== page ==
(NYTimes Jan. 17, 2017) [The] reality is that presidents have far less control over the economy than you might imagine. Presidential economic records are highly dependent on the dumb luck of where the nation is in the economic cycle. And the White House has no control over the demographic and technological forces that influence the economy.
Even in areas where the president really does have power to shape the economy — appointing Federal Reserve governors, steering fiscal and regulatory policy, responding to crises and external shocks — the relationship between presidential action and economic outcome is often uncertain and hard to prove.
Voters give presidents more credit or blame for the economy than they deserve. Jim Jordan recently remarked that gasoline was cheaper a couple of years ago when Trump was president. Yeah, demand for oil and gas was down then because of COVID people weren't taking vacation flights; people were working remotely from home; restaurants, businesses and schools were shut down. There were fewer places to drive to. Now there is pent up demand to travel since the world is opening up post-pandemic.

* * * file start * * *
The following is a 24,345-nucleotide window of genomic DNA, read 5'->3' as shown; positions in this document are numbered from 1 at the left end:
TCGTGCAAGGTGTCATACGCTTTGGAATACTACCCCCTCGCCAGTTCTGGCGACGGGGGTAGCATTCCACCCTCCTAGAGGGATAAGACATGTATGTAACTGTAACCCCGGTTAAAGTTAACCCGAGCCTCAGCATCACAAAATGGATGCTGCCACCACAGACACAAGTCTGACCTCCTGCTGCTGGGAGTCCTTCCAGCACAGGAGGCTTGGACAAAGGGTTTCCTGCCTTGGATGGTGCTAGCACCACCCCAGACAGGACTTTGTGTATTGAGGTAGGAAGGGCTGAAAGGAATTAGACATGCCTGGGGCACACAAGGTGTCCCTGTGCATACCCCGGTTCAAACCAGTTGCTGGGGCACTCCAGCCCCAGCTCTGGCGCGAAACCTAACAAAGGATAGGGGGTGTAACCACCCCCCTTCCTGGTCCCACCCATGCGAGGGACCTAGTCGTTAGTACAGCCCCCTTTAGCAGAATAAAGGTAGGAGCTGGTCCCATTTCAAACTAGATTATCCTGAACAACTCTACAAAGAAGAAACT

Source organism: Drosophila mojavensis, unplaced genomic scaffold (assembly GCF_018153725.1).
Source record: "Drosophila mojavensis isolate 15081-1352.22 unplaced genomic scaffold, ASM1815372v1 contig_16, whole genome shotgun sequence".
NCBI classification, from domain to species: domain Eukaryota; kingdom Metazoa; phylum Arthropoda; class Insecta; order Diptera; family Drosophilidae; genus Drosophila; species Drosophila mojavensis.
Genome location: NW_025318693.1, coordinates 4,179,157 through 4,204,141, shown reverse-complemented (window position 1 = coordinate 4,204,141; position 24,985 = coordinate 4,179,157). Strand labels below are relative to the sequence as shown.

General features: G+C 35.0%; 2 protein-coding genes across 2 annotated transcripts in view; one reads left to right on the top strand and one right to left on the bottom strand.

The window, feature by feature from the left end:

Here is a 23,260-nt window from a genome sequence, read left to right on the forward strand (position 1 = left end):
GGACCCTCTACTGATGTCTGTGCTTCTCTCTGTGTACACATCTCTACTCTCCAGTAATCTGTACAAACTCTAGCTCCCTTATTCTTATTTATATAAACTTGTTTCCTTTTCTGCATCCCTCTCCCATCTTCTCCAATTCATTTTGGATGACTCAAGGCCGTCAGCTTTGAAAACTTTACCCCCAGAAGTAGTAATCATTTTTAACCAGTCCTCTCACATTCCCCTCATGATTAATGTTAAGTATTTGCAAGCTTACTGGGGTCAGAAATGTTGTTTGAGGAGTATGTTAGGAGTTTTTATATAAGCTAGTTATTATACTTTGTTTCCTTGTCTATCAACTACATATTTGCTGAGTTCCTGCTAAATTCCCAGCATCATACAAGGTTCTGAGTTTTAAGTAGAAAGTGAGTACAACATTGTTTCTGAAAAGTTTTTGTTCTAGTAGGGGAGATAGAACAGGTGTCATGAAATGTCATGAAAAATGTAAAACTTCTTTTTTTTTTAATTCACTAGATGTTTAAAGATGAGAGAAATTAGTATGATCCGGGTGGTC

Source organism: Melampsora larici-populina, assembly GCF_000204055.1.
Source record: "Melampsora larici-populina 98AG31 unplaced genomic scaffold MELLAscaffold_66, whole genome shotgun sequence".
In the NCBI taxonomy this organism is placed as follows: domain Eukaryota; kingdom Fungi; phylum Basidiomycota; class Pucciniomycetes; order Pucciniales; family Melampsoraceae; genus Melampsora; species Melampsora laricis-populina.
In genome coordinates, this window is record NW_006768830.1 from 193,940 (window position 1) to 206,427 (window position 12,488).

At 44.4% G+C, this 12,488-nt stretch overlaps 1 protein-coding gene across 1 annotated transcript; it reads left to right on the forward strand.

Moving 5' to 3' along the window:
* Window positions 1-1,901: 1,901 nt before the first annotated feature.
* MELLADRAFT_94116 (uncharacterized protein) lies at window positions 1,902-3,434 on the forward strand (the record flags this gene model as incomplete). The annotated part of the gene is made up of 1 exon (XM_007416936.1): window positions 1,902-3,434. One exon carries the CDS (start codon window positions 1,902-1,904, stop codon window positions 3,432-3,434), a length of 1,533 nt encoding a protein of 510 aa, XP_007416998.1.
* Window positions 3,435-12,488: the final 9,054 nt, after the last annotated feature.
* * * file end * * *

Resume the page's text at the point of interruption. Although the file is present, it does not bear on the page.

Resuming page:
Even without being named, Biden is getting bad press whenever the average price of gas goes up. He gets bad press whenever supply chain issues (a result of the global pandemic) cause shortages and prices to rise.